Laptop ban future uncertain
Wider ban on laptops would cost passengers $1 billion, airline group warns
Widening the current laptop ban for flights from middle east and north Africa to include European flights would affect more than 10,000 flights monthly and would cost more than $1 billion dollars in the long run. The industry in on the edge of its seat advising that U.S and U.K authorities to work closely with the industry if they want to introduce further bans.
U.S. proposing increased security measures
U.S will lift the laptop ban for Etihad Airways flights arriving from Abu Dhabi. 9 other airlines including Emirates are still under the ban. Reason for this repeal is that Abu Dhabi airport already has a U.S. border security which will ensure screening more boarding the aircraft. Last week authorities introduced new measures that will increases screening for electronics that might be promising for loosening the ban.
Increase traffic volume and stable oil price contributing to a profitable quarter amidst turmoil
Delta airlines’ profit increased 3.5% in May over last year. A review of historical U.S airline record since 2004 shows that although overall jet fuel consumption and domestic departures has been declining, airline revenues are seeing a steady increase. This is due to the increased fuel economy of the new aircrafts and airlines increased occupancy of the flights, which increased 5% from 2007- 2016. Stable low oil price will help increase airline profits this quarter.
Airlines avoiding capacity growth
Delta airlines’ profit increased 3.5% in May over last year and increased traffic by 1.7% with no capacity growth. Seven major airlines have slowed down capacity growth as price competition due to overcapacity became major factor in harming airline profitabilities.
Say goodbye to Virgin America, Richard Branson looking to start new Airline
Alaska Airline announced after acquisition of Virgin America brand that it would be dissolved in 2019. When asked about whether he is planning to start a new airline Richard Branson told report: “Watch this space” hinting at possibilities.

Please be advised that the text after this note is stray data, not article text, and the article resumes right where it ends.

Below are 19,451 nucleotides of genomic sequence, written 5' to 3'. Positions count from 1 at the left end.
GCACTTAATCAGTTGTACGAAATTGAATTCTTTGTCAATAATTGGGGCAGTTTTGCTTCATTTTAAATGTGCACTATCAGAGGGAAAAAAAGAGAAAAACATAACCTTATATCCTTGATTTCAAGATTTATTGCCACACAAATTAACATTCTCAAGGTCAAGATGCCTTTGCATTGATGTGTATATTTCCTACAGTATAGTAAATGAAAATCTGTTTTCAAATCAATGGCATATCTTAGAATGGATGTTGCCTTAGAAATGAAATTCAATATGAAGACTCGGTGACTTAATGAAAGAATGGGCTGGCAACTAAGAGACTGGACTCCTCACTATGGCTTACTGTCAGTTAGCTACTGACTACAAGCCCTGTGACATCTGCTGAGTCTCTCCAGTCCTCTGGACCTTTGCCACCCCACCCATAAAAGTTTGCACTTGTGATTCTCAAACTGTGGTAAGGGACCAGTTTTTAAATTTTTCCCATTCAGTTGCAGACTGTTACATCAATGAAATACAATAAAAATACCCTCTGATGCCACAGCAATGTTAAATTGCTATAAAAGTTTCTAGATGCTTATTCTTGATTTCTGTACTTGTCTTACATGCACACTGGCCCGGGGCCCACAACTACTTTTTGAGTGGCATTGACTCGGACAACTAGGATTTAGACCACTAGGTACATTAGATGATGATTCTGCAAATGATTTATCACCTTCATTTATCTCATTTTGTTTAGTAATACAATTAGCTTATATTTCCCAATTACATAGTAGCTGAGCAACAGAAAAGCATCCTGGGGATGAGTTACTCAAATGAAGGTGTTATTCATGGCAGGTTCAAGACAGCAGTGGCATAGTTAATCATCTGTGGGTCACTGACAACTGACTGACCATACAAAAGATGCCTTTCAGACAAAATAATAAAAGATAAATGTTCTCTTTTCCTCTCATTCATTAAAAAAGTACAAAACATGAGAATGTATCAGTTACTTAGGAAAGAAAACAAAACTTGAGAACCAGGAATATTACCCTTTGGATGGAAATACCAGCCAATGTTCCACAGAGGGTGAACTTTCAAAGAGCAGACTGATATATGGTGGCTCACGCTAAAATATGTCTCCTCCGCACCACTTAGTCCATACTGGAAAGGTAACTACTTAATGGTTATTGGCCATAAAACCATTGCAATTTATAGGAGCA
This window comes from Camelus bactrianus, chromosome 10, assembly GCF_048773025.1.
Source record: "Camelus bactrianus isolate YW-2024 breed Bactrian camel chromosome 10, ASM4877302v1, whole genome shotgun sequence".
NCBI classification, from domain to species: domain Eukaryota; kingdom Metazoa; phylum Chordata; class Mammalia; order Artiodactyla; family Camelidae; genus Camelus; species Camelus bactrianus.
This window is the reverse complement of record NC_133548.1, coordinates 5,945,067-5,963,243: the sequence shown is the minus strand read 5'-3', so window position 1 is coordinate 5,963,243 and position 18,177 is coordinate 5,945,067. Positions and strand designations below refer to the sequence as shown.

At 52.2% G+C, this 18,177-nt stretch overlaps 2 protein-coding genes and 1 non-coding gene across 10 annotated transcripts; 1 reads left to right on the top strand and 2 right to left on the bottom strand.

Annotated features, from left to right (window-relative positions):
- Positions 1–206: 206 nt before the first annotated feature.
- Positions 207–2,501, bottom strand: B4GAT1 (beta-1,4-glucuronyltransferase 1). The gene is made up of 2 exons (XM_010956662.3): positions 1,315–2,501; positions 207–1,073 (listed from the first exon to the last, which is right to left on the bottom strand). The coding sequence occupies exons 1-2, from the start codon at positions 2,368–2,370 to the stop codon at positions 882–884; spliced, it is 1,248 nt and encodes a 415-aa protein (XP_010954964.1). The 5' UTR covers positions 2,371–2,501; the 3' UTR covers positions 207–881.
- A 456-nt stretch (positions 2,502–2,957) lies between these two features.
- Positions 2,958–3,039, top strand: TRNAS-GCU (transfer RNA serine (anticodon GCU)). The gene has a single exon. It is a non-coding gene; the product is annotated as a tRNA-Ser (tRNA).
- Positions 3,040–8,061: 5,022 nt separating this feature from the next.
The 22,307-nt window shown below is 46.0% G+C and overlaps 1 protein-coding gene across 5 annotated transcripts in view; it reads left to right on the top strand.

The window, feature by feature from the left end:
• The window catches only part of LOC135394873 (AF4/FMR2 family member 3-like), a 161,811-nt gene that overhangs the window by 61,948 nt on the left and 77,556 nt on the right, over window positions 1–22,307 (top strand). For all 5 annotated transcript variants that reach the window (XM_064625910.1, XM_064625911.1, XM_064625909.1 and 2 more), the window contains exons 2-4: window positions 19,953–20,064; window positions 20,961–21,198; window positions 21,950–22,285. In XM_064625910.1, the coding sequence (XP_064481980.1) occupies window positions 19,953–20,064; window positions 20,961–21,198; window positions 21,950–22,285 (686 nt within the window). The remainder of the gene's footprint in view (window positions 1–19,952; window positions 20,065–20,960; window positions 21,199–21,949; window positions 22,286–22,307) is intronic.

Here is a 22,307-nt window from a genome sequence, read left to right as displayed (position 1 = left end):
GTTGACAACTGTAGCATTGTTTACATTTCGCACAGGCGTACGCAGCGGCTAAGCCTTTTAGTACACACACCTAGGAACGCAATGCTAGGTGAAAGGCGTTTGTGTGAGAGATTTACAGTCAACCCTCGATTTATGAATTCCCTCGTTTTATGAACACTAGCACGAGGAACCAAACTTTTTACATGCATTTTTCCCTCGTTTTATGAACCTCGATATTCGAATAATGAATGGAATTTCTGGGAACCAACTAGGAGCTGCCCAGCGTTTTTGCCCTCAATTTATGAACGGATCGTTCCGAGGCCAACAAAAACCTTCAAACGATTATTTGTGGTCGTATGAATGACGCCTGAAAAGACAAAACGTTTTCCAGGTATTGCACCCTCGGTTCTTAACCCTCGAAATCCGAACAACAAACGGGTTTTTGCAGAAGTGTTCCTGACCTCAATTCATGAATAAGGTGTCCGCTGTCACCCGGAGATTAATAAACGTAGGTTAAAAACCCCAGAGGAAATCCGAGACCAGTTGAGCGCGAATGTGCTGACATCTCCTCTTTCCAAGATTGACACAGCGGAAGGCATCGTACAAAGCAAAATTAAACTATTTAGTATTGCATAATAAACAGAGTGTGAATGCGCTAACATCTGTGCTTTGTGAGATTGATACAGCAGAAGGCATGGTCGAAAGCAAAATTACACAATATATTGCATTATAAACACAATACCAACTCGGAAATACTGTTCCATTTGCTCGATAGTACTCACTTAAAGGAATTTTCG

Airlines’ China appeasement policies backfires into series of PR disasters
Recently airlines competing in the China market have made series of moves to appease the Chinese sensitivities that have turned out into unmanageable disasters.
Emirates airline has recently increased capacity to 39 flights weekly to major Chinese cities. In a leaked corporate email the airline ordered its Taiwanese cabin crews last week to switch their Taiwanese flag uniform pin for Chinese flag pins i. This has incited anger among the Taiwanese staff and had since been retracted after it being publicized.
Cathay Pacific flight crews refused to add Chinese name tag.
After a disappointing quarter and the biggest ever job cut plan, and a huge debate between using traditional or simplified Chinese in flight, Cathay Pacific is in the news again after ordering its Hong Kong and Taiwan crews to add Chinese names on their name tags. Many resented the act as an appeasement to its Chinese customers and will potentially infringe on the crews privacy if their customer look them up and publicly criticize their service. And many did not like to use their Chinese names as they were sound too “outdated”
For airlines there are definitely ways to make your customers identify with you more through better services but it should never be at the cost of the respect for your own employee’s, especially when it comes to the sensitive topics on China relations and identities.
Dutch king reveals he held part-time job as airline pilot
Dutch King Willem-Alexander has revealed that for the past 23 years his favorite pastime was to fly the KLM passenger jets as “guest pilot” saying: “You can’t take your problems from the ground into the skies. You can completely disengage and concentrate on something else. That, for me, is the most relaxing part of flying.”
Colombian airline wants to make passengers stand
Low fare airline Viva Columbia is considering removing seats from its cabins and introduce a standing cabin hoping that it will drive down fares by squeezing in more passengers each flight.